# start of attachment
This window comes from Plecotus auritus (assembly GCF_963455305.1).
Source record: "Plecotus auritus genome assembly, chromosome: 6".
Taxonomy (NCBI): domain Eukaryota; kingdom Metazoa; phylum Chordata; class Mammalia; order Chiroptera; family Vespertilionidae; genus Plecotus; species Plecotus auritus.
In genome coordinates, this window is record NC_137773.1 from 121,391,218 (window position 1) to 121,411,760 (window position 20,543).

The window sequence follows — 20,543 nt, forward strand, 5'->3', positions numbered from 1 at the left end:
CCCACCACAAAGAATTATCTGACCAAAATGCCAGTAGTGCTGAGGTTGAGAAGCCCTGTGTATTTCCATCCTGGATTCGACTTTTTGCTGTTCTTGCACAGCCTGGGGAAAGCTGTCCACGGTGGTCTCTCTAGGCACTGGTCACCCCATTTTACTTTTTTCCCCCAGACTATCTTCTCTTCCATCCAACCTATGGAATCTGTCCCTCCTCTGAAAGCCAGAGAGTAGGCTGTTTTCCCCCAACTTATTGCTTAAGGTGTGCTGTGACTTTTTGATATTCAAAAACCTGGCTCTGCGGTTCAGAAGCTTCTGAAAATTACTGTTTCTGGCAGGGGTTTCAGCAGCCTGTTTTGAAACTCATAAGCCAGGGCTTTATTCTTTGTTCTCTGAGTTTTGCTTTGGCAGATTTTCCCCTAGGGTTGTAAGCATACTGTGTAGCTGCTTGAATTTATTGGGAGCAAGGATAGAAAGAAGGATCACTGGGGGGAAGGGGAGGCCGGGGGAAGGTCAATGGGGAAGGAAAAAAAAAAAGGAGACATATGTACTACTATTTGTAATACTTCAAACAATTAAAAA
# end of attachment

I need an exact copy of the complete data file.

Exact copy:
This window comes from Plecotus auritus (assembly GCF_963455305.1).
Source record: "Plecotus auritus genome assembly, chromosome: 6".
Taxonomy (NCBI): domain Eukaryota; kingdom Metazoa; phylum Chordata; class Mammalia; order Chiroptera; family Vespertilionidae; genus Plecotus; species Plecotus auritus.
In genome coordinates, this window is record NC_137773.1 from 121,391,218 (window position 1) to 121,411,760 (window position 20,543).

The window sequence follows — 20,543 nt, forward strand, 5'->3', positions numbered from 1 at the left end:
CCCACCACAAAGAATTATCTGACCAAAATGCCAGTAGTGCTGAGGTTGAGAAGCCCTGTGTATTTCCATCCTGGATTCGACTTTTTGCTGTTCTTGCACAGCCTGGGGAAAGCTGTCCACGGTGGTCTCTCTAGGCACTGGTCACCCCATTTTACTTTTTTCCCCCAGACTATCTTCTCTTCCATCCAACCTATGGAATCTGTCCCTCCTCTGAAAGCCAGAGAGTAGGCTGTTTTCCCCCAACTTATTGCTTAAGGTGTGCTGTGACTTTTTGATATTCAAAAACCTGGCTCTGCGGTTCAGAAGCTTCTGAAAATTACTGTTTCTGGCAGGGGTTTCAGCAGCCTGTTTTGAAACTCATAAGCCAGGGCTTTATTCTTTGTTCTCTGAGTTTTGCTTTGGCAGATTTTCCCCTAGGGTTGTAAGCATACTGTGTAGCTGCTTGAATTTATTGGGAGCAAGGATAGAAAGAAGGATCACTGGGGGGAAGGGGAGGCCGGGGGAAGGTCAATGGGGAAGGAAAAAAAAAAAGGAGACATATGTACTACTATTTGTAATACTTCAAACAATTAAAAA